The play has a couple of hallucinatory sequences, where silent figures in stylised animal masks appear. To a large extent these scenes are unnecessary, because the desperate atmosphere pervading the hotel and the residents’ paranoiac confusion is already bizarre and haunting enough.
In Hotel Obsino’s program notes Broinowski refers to the “courage and hard-bitten humour [of the residents] in undignified conditions”. He points out that their “complex and contradictory views are necessary to understand” and show “how the dominant ones in our society perpetuate ignorance.”
These observations are no doubt true, but the play is only partially successful in conveying and dramatically elevating them beyond a series of intelligently observed but loosely connected vignettes. Its lack of plot development is a limiting factor, as is the under-development of several characters. The prostitute Miss Jones, for example, who claims to have been a former Miss Australia, and Eva, another female character who is probably suffering from agoraphobia, only appear for a few moments and with little real purpose. No attempt is made to give them any depth.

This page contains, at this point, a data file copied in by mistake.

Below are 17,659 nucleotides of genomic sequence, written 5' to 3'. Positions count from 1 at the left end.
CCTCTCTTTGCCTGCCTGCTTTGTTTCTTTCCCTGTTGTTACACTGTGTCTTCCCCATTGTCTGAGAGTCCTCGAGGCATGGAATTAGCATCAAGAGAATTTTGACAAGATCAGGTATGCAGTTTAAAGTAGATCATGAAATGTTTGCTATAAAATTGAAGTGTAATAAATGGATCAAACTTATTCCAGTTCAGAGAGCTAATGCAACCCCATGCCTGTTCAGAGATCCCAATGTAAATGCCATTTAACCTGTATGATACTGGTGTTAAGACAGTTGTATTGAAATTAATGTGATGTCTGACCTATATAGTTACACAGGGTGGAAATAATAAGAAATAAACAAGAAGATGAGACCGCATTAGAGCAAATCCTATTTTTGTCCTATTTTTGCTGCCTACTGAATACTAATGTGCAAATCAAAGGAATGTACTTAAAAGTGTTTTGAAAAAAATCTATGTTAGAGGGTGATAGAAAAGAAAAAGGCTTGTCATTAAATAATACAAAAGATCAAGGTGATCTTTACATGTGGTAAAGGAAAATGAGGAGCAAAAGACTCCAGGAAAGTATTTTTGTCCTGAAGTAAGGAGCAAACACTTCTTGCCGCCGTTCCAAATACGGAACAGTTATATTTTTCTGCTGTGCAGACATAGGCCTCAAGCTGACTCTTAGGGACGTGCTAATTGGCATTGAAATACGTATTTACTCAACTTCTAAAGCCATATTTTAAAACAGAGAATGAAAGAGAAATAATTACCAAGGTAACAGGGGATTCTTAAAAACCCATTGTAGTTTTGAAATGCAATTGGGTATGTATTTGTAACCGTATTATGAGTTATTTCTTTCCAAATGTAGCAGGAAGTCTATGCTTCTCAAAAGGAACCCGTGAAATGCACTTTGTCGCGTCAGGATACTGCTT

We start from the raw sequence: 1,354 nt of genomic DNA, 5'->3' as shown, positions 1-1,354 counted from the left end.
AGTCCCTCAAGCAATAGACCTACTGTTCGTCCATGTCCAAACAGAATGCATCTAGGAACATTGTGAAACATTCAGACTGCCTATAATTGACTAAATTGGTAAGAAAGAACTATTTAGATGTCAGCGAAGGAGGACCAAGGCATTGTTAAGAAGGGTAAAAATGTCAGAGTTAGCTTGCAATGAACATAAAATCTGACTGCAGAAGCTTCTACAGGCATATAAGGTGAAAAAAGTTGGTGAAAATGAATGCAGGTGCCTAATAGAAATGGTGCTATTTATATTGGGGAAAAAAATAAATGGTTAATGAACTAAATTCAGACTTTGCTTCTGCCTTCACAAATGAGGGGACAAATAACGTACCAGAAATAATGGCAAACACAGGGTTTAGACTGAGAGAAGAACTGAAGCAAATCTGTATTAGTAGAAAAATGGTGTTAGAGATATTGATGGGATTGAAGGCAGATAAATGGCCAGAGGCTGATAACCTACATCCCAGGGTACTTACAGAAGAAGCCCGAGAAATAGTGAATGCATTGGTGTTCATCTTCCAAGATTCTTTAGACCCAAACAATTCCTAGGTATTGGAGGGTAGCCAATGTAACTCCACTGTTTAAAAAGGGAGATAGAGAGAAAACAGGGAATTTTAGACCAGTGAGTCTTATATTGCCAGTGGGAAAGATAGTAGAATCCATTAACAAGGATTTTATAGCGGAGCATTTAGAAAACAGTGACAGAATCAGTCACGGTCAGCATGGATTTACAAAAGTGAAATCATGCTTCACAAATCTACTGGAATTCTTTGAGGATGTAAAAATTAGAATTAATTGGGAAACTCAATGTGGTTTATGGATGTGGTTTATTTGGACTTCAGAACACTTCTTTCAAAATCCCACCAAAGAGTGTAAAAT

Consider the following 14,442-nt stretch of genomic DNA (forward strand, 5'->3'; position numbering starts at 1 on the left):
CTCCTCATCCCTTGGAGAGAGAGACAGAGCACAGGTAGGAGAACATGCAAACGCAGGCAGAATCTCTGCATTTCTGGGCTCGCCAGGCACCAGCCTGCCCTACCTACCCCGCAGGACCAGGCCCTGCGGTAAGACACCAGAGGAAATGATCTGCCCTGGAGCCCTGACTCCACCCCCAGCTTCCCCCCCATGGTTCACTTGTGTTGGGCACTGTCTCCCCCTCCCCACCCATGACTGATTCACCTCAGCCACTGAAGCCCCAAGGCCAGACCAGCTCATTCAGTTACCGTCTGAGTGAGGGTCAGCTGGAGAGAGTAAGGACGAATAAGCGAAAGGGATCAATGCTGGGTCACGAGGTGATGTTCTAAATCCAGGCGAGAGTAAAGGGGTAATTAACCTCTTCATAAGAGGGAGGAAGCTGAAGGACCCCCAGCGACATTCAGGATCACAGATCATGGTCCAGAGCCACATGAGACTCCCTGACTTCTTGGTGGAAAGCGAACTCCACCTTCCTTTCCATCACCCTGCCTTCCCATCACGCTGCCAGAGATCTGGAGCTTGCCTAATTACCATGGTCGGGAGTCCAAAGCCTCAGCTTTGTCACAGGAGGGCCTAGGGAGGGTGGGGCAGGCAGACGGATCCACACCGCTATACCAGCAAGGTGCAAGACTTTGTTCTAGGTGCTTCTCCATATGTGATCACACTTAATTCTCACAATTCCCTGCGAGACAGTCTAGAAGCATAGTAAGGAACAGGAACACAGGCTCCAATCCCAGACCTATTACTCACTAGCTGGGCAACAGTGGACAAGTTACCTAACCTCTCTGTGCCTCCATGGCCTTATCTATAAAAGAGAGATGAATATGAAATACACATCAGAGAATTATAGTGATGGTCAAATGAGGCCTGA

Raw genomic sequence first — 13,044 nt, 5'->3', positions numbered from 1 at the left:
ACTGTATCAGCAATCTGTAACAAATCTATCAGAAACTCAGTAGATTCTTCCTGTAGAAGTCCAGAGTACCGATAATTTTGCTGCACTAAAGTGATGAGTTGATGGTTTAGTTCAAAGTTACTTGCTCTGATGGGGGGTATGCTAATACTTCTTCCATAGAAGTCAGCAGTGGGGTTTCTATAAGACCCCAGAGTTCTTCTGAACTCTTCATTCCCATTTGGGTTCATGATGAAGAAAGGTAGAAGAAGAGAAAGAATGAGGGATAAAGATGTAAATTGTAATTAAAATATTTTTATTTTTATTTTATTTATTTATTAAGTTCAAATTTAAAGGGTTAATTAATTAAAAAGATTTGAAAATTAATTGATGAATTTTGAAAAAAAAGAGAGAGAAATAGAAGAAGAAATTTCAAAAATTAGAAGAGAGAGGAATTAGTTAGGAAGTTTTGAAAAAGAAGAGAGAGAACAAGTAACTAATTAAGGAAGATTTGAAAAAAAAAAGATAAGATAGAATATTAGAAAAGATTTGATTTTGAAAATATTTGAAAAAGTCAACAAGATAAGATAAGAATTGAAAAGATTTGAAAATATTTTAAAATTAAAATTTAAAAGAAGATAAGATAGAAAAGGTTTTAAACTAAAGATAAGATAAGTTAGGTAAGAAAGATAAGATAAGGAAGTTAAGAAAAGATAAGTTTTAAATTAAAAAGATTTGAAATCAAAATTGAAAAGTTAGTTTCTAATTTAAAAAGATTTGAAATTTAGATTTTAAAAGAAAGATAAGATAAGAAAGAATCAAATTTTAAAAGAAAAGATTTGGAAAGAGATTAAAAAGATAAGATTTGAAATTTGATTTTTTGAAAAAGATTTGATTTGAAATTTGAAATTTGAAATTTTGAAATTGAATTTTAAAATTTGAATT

Likewise Noah, despite being on stage for the entire production, is bland and rather one-dimensional; little more than a blank wall against which the residents bounce their confused ideas.
At one point during the play Noah declares: “I thought religion was for the lost. But now the sky’s water, the wind is fire, the earth’s a sun and heaven is death. There are too many ways beyond reason.” The delivery is intense and poetic but what does it mean? Is Hotel Obsino suggesting that there are no answers for humanity or the plight facing the hotel residents?